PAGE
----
The AFC was founded in the United Kingdom in 1954 as a forum for researchers working on the pathology and bacteriology of tuberculosis (TB) to meet and discuss their work. The Western Cape arm was established in 2016 as a partnership between the University of Cape Town (UCT) and Stellenbosch University. Their tag-line: “Bringing the Western Cape Mycobacterial community together” is an invitation for researchers to build collaborations, be exposed to inspiring speakers in the field, and to learn about cutting-edge local TB research.
Winkler says, “It’s a fantastic experience, especially for people like me who’ve only been here (IDM) for a couple of months now, to get to present research and interact with people who are physically quite close but whom we don’t get to speak to very often. It’s a platform for sharing ideas.”
Winkler is based at the IDM’s Molecular Mycobacteriology Research Unit (MMRU). Here, the research is focused on “aspects of mycobacterial physiology and metabolism of relevance to tuberculosis drug discovery, drug resistance, mycobacterial persistence and tuberculosis transmission”.
She describes her work as: “Looking at network interactions using CRISPR interference; a way of partially suppressing a gene – and then looking at the effect of that. The interference can be done as a library – so looking at a lot of suppressed genes at one go. The interesting part of the project is that we’re doing two genes at once. That’s where the term ‘network interference’ comes in. We’re trying to better understand the networks.” She continues, ““A lot of science focuses on the mechanics of one gene at a time. We’re trying to better understand how the system works. So you interfere with two components to see what will happen.”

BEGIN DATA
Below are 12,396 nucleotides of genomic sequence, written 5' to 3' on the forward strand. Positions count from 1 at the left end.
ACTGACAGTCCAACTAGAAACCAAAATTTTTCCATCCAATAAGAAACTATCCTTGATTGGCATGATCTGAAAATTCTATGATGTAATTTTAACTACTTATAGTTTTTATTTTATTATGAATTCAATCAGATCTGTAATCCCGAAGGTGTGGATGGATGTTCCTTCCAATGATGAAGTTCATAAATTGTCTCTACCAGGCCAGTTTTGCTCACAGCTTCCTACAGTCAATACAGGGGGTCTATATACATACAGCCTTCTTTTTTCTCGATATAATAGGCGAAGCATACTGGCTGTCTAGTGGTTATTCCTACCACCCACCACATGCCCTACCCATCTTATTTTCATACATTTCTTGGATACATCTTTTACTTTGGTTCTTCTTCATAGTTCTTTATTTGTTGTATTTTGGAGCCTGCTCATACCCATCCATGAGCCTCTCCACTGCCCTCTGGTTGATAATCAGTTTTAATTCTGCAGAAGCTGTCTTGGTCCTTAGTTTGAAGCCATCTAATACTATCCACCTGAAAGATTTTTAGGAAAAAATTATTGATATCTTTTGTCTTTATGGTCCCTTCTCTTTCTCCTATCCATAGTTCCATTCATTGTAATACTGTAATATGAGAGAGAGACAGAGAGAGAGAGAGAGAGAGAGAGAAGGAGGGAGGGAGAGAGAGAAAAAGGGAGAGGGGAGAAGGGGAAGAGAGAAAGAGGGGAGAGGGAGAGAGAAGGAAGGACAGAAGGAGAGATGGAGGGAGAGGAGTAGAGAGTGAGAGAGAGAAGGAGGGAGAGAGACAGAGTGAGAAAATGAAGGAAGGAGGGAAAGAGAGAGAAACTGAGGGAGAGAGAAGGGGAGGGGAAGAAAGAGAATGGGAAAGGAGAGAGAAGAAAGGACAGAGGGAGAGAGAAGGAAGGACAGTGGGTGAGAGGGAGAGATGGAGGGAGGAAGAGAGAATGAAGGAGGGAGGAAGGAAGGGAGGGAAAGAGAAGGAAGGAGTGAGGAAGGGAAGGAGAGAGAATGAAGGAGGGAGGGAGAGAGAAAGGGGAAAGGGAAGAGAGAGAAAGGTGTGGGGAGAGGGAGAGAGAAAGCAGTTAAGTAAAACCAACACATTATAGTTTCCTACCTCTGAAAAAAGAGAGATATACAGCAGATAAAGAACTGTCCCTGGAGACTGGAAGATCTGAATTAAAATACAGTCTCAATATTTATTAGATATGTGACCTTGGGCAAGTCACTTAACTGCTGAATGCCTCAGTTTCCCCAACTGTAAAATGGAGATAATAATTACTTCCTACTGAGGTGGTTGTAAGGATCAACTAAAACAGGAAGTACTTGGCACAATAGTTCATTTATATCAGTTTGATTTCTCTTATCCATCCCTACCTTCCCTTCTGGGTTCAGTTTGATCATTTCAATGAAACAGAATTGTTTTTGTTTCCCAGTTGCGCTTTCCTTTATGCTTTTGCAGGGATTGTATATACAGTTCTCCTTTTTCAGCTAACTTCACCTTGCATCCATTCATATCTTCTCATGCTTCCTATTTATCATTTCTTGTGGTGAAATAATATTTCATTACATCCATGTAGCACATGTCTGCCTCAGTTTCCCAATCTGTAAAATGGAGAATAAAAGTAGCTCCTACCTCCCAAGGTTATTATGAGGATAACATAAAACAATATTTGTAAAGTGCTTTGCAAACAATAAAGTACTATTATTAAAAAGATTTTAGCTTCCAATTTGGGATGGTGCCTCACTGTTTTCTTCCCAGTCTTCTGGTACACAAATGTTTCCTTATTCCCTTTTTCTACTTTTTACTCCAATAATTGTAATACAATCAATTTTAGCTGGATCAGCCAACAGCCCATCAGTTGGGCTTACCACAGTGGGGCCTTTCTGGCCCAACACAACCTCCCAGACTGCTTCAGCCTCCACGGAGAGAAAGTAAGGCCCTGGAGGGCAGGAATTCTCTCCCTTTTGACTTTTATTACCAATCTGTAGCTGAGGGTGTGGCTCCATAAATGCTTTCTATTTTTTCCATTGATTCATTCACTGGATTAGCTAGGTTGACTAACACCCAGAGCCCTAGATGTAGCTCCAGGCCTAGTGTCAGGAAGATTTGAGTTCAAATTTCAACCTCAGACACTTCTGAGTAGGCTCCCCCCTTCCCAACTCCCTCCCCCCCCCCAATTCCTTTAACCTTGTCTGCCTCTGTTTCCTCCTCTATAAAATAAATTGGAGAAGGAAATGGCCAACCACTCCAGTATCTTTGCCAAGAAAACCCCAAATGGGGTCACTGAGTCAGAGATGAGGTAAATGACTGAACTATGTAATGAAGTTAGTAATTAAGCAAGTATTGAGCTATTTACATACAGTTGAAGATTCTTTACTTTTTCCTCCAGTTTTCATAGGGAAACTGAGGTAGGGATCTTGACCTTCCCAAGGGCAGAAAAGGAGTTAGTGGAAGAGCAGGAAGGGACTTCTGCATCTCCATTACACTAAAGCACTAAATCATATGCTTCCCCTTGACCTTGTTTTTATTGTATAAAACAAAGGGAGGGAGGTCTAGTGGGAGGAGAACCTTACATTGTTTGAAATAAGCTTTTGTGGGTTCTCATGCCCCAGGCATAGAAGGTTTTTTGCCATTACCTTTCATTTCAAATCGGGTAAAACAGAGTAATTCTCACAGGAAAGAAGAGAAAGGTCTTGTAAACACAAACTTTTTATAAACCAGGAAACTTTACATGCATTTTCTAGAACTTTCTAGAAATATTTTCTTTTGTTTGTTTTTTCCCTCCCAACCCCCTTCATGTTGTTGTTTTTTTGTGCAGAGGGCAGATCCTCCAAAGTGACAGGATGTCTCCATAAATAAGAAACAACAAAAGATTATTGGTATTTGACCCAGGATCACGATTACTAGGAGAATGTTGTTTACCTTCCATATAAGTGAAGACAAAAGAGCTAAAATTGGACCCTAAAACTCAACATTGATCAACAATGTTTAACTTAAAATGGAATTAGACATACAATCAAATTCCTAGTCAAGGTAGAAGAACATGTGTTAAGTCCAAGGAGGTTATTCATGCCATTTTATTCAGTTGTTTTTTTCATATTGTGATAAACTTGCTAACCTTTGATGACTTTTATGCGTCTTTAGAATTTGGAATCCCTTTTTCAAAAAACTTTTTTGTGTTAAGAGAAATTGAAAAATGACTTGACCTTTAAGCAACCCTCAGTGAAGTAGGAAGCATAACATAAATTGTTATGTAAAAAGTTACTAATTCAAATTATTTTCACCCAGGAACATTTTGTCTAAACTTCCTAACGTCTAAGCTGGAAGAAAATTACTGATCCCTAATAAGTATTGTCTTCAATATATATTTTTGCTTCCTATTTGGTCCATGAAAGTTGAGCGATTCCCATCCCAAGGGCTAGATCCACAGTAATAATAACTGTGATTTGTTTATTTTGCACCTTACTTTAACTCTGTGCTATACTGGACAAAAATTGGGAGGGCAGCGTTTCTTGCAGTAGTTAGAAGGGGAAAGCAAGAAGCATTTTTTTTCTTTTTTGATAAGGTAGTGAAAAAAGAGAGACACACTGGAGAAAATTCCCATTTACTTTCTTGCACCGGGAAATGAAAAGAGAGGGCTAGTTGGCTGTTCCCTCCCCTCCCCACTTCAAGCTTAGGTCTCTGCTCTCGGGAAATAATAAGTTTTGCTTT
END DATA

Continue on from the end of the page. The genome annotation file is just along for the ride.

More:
Construction of a CRISPR interference Library in Mycobacteria to Elucidate Genetic Redundancies is the title of Winkler’s project. Work she’s enjoying because of how open-ended it is: “It’s quite blue sky. And is likely to have some really interesting and unpredictable results.”
For her the AFC, where she had to prepare for the presentation by synthesising her work into a handful of slides, was a useful experience. “You’re supposed to use three slides – I used a lot more. I had to condense my work down to its essence. Which is important because that’s often all you need to know as an outsider... I now have an even better understanding of what I intend to do. I got very positive feedback.”
She adds, “It was a good opportunity to get myself out there – to talk about the science and receive input on what I’m working on and what I’m planning to do…I’m more confident in what I’m doing. Especially with being thrown in the deep end and being asked questions that I could answer.” There was definite value in going through the process of interacting with the work and learning to communicate it.